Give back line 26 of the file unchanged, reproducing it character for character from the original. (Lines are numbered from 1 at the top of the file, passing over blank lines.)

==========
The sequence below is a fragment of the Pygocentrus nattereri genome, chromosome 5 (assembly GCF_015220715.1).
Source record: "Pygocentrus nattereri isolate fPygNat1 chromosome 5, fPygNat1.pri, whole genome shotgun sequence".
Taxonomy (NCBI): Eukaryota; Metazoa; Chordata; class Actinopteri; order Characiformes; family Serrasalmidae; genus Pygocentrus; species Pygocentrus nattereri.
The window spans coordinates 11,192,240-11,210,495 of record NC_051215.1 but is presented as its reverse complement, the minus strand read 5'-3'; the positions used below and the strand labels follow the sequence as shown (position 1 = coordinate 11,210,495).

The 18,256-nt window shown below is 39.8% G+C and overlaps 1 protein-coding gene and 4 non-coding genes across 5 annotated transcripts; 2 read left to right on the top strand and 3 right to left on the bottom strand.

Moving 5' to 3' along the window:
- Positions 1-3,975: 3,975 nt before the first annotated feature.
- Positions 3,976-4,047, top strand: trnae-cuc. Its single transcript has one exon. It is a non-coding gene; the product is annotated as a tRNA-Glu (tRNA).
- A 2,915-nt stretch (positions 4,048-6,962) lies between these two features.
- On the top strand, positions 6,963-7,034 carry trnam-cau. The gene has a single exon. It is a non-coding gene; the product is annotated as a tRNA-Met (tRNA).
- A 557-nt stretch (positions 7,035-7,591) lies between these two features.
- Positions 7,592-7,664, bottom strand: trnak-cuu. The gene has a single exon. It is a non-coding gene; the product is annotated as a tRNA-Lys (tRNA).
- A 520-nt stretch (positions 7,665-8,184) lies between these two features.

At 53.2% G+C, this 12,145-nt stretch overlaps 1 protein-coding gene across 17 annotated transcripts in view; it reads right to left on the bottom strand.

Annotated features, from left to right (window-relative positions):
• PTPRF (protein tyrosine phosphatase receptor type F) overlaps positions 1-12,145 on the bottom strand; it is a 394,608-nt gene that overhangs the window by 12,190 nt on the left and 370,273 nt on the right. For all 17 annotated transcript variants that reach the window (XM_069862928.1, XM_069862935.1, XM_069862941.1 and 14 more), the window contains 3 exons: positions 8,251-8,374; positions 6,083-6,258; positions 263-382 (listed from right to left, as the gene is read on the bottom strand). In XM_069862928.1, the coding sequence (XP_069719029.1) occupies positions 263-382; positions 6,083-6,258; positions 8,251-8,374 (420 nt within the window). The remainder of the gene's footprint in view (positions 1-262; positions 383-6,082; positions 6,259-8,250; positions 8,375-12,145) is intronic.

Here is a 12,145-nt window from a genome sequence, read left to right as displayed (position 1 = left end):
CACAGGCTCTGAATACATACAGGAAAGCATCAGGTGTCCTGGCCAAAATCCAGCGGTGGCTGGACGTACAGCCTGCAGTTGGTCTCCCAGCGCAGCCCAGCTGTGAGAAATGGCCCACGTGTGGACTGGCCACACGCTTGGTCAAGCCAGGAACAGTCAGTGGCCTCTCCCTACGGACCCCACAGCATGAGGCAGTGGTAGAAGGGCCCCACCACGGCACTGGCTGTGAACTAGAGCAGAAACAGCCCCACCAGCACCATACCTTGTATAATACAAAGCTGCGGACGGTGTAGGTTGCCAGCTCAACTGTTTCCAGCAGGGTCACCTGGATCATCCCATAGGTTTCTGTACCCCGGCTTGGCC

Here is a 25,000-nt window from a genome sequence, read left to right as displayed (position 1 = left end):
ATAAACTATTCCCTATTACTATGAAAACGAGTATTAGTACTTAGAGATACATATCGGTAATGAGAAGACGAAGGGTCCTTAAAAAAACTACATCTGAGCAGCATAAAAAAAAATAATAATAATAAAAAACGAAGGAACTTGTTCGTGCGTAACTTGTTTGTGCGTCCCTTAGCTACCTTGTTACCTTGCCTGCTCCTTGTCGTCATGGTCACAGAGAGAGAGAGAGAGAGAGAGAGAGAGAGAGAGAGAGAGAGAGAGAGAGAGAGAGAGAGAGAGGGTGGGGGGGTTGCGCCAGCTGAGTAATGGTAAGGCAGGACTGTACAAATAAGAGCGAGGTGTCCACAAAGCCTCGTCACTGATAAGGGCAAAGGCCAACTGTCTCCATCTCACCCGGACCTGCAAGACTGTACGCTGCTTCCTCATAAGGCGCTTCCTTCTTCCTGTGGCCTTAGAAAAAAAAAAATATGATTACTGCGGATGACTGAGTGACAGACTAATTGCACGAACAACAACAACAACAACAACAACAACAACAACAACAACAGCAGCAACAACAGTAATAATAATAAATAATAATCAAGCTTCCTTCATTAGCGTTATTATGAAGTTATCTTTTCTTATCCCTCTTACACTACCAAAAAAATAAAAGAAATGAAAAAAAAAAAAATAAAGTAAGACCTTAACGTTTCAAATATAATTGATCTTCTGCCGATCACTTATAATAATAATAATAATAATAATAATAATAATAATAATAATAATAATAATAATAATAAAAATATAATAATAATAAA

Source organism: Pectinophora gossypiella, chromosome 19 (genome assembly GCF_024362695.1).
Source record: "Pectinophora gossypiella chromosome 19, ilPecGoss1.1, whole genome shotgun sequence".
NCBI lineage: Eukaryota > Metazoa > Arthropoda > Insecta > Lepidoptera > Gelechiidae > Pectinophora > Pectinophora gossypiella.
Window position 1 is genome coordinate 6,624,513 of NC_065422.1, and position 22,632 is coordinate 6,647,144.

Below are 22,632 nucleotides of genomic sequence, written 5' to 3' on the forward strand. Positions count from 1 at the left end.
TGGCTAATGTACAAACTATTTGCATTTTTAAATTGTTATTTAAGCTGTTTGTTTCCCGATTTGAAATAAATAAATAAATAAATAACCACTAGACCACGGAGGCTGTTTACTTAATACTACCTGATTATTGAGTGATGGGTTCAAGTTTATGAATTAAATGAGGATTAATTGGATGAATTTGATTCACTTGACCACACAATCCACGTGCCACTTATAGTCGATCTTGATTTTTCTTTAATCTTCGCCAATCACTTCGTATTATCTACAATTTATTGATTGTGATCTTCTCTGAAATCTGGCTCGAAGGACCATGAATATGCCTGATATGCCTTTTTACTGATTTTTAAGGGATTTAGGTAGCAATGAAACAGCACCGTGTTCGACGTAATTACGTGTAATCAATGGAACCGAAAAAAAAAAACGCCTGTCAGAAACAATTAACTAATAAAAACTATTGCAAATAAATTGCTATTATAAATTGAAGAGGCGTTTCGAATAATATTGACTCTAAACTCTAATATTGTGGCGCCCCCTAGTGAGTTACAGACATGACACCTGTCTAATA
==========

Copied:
TGGCTAATGTACAAACTATTTGCATTTTTAAATTGTTATTTAAGCTGTTTGTTTCCCGATTTGAAATAAATAAATAAATAAATAACCACTAGACCACGGAGGCTGTTTACTTAATACTACCTGATTATTGAGTGATGGGTTCAAGTTTATGAATTAAATGAGGATTAATTGGATGAATTTGATTCACTTGACCACACAATCCACGTGCCACTTATAGTCGATCTTGATTTTTCTTTAATCTTCGCCAATCACTTCGTATTATCTACAATTTATTGATTGTGATCTTCTCTGAAATCTGGCTCGAAGGACCATGAATATGCCTGATATGCCTTTTTACTGATTTTTAAGGGATTTAGGTAGCAATGAAACAGCACCGTGTTCGACGTAATTACGTGTAATCAATGGAACCGAAAAAAAAAAACGCCTGTCAGAAACAATTAACTAATAAAAACTATTGCAAATAAATTGCTATTATAAATTGAAGAGGCGTTTCGAATAATATTGACTCTAAACTCTAATATTGTGGCGCCCCCTAGTGAGTTACAGACATGACACCTGTCTAATA